Milton - PR3550 D77 1777 M2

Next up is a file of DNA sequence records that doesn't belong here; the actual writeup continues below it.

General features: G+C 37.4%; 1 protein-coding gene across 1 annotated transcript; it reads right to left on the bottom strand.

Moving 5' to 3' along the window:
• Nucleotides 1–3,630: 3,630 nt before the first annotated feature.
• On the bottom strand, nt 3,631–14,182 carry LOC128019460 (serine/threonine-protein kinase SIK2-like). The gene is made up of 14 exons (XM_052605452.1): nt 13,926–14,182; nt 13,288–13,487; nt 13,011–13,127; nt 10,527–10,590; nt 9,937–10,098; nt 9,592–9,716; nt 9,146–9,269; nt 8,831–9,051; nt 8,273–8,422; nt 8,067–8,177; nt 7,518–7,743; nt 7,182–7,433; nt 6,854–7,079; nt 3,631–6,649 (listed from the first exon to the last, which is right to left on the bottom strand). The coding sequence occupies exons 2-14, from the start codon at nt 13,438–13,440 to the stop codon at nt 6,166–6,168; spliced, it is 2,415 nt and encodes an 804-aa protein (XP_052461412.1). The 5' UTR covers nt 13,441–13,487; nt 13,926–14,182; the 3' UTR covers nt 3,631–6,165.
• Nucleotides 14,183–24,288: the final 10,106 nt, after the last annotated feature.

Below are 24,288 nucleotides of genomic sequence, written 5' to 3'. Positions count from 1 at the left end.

THE LIFE of MILTON. 419 logne, made loon after his return to England upon the death ofhis friend and fchoolfellow Deodati, he propofed the fame defign and the fame fubjeet, and declared his ambition of writing fomething in his native language, which might render his name illuftrious in thefe iflands, though he thould be obfcure and inglorious to the reft of the world. And in other parts of his 'works, after he had engaged in the controverfies of the times, he Hill promifed to produce fume noble poem or other at a fitter feafon ; but it doth not appear that he had then determined upon the fubje&, and King Arthur had another fate, being referved for the pen of Sir Richard Blackmore. The fill hint of Paradife Loft is fad to have been taken from an Italian tragedy, and it is certain that he &II defigned it a tragedy himfelf, and there are feveral plans of it in the form of a tragedy fill to be feen in the author's own manufcript preferved in the library of Trinity College Cambridge. And it is probable that he did not barely &etch out the plans, but alto wrote fume parts of the drama itfelf. His nephew Philips informs us, that fome of the verfes at the be- ginning of Satan's fpeech, addrelfed to the fun in the fourth book, were Chown to him and fume others as defigned for the beginning of the tragedy, feveral years before the poem was begun : and many other paffloges might be produced, which plainly appear to have been originally intended for the fcene, and are not fo properly of the epic, as of the tragic !train. It was not till after he was difengaged from the Salmafian controverfy, which ended in 1655, that he began to moli the Paradife Loft in its prefent form ; but after the Reftoration, when he was difrnifred from public bufinefs, and freed from contro- verfy of every kind, he profecuted the work with clofer application. Mr. Philips relates a very remarkable circumftance in the corn- pofure of this poem, which he Pays he had reafon to remember, as it was told him by Milton himfelf, that his vein never happily flowed but from the autumnal equinox to the vernal, and that what he at.. tempted at other times was not to his fatisfadion, tho' he courted his fancy never fo much. Mr. Toland imagines that Philips might be miftaken as to the time, becaufe our author, in his Latin elegy, writ- ten in his twentieth year, upon the approach of the fpring, feemeth to fay juft the contrary, as if he could not make any verfes to his fa- tirsfaaiost